Karibi Dagogo-Jack, MBA Class of 2014
Eighteen months ago, Beats by Dre announced that they had purchased the struggling streaming music service MOG for $14 million. Many tech and music writers rushed to crown Beats the new king of streaming music. Those writers predicted that Beats Music (then called Daisy) signified the end of Spotify, Pandora, and even iTunes. They speculated that Beats would have a grand plan to use their overpriced and overstuffed headphones to direct consumers to their music service and vice versa. They drooled over Dre & Iovine’s candlepower and all the ways that those two music industry stars could leverage their insider status. Most of all, the writers talked about fanfare.
Fanfare – in its various disguises as marketing, user acquisition and promotion – remains the main shortcoming of the streaming music business. The best companies are relatively unknown and the worst are invisible. It seemed obvious that Beats would use their exceptional marketing might to easily overcome their competitors’ first mover advantage, just as they had in the headphone business. It’s telling, then, that just a month after Beats Music’s official launch, much of the fanfare around the company has gone quiet. The Beats Music product is buggy, blocking out new registrants and crashing unexpectedly. Despite being able to cherrypick the best of all their competitors’ features, Beats Music flubbed social integration. They promoted a music recommendation and curation capability that falls short of what’s already available. Beats Music was supposed to be a story about how marketing nous could be an insurmountable competitive advantage, instead it’s started off as yet another cautionary tale about the siren song of the streaming music business.
First of all, the streaming music business is way too sexy. And for being such a sexy business, streaming music is way too easy to enter. All you need is money. (I ain’t saying she’s a golddigger.) Every billionaire bored of optimizing operations at payday loan chains, looks to entertainment or tech as a way to get invites to the cool parties. Streaming music just happens to be a perfect blend of both worlds. It costs the record labels nothing to say yes, so they gladly humor everyone with a business plan and a certified check. As a result, each on-demand streaming service offers up essentially the same content.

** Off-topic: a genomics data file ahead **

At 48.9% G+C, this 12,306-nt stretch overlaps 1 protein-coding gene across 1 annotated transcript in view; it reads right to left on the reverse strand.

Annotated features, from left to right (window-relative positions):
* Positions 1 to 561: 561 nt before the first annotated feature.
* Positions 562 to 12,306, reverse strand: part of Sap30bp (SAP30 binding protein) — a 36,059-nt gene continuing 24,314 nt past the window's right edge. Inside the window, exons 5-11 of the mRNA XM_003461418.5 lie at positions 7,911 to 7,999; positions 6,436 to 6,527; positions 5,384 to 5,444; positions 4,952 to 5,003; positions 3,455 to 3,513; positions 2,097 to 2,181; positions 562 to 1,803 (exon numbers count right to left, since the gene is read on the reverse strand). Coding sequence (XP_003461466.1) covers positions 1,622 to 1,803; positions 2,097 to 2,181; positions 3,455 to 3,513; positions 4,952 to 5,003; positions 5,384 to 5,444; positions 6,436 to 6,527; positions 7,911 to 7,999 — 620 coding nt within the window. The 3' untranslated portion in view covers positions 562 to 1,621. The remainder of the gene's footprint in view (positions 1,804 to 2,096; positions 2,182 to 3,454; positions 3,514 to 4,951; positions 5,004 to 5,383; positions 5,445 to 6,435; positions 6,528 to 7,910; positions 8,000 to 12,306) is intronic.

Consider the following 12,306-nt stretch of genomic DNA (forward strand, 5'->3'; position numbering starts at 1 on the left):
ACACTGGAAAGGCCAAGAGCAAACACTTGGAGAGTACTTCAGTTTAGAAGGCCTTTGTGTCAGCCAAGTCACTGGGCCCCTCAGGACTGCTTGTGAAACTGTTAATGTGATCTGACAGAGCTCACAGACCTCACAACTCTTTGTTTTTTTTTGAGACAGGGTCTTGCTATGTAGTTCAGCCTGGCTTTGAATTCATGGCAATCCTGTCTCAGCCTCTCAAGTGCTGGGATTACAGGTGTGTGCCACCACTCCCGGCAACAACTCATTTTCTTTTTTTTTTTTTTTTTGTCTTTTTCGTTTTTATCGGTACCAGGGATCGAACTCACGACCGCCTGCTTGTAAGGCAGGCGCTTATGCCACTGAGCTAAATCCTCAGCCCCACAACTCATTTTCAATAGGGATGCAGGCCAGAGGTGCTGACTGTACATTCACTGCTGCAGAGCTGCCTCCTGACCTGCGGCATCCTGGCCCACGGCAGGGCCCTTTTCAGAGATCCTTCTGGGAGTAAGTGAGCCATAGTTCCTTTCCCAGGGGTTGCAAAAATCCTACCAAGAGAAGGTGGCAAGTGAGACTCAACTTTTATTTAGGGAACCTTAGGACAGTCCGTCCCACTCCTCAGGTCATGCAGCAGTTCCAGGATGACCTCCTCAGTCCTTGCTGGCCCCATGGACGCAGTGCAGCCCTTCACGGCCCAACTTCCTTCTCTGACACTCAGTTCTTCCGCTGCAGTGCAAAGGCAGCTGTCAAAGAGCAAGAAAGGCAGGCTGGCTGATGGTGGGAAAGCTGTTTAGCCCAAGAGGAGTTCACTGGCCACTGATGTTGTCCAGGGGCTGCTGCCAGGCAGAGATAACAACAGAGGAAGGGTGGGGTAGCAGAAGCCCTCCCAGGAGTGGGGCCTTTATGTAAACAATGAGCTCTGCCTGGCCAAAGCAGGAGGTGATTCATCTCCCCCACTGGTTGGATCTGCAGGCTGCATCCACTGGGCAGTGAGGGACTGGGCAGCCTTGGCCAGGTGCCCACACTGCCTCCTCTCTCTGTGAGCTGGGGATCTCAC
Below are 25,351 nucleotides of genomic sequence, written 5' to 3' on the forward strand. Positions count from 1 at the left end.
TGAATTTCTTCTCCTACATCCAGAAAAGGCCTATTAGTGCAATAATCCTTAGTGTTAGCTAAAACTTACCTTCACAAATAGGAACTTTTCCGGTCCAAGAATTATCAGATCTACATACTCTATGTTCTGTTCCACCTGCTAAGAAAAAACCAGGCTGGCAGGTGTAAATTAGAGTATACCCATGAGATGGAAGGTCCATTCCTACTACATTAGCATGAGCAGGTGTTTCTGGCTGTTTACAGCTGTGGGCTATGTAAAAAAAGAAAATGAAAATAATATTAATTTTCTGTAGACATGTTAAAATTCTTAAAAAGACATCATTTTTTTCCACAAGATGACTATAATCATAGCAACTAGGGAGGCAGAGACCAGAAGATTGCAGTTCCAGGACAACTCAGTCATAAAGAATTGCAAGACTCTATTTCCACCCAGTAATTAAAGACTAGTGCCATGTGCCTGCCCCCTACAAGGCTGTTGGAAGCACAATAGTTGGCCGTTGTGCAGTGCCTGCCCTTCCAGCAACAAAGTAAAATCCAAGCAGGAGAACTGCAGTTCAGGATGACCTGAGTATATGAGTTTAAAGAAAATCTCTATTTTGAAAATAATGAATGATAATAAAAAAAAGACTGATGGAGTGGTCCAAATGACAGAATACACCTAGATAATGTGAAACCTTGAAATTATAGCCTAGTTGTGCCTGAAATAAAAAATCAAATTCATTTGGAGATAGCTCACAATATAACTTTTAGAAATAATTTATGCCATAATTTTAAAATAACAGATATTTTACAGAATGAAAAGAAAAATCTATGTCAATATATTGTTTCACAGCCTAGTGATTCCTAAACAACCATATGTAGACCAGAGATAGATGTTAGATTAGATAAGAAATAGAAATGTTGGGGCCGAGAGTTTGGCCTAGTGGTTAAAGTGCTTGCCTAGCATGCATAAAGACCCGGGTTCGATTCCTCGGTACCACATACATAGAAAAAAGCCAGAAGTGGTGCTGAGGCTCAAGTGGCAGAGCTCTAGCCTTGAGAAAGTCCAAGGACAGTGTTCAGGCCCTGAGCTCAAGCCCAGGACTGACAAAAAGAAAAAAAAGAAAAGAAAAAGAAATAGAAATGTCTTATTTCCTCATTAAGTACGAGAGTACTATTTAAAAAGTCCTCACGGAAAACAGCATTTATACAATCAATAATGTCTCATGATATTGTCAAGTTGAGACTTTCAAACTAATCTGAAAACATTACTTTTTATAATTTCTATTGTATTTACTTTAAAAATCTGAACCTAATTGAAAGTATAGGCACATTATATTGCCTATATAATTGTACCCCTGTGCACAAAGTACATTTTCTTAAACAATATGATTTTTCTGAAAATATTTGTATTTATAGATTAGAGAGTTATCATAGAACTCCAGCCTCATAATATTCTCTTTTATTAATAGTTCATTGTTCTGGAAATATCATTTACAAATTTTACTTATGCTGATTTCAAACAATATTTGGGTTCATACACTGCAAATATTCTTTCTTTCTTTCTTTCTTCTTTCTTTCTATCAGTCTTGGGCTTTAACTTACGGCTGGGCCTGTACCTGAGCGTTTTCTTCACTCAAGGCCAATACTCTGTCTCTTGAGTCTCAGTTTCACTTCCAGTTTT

Dre & Iovine had to have known this. They had spent decades on the other side of the table, cashing checks from suckers. In fact, MOG was one of those suckers. In its seven years of existence, MOG struggled to distinguish itself from Deezer and Grooveshark and Rdio and rara and Lala and new Napster and Xbox Music and Sony Music Unlimited and Rhapsody and slacker and last.fm and all the other losers circling the drain. In the process, MOG burned through more than $30mm. Then, somehow, Dre & Iovine miraculously swung at their pitch. Actually, it was probably the other way around. Beats has been built on the ability to seduce partners until they can discard them. Their headphones were initially made by a small high-end electronics company named Monster. In fact, it was Monster’s idea to make high-end, celebrity-branded headphones (Iovine & Dre were initially interested in making speakers). When Taiwanese electronics giant HTC approached Dre & Iovine offering billions to replace Monster as the manufacturer, those two used their superior legal team to walk away from Monster and take all of the patents, designs and trademarks with them. Charming.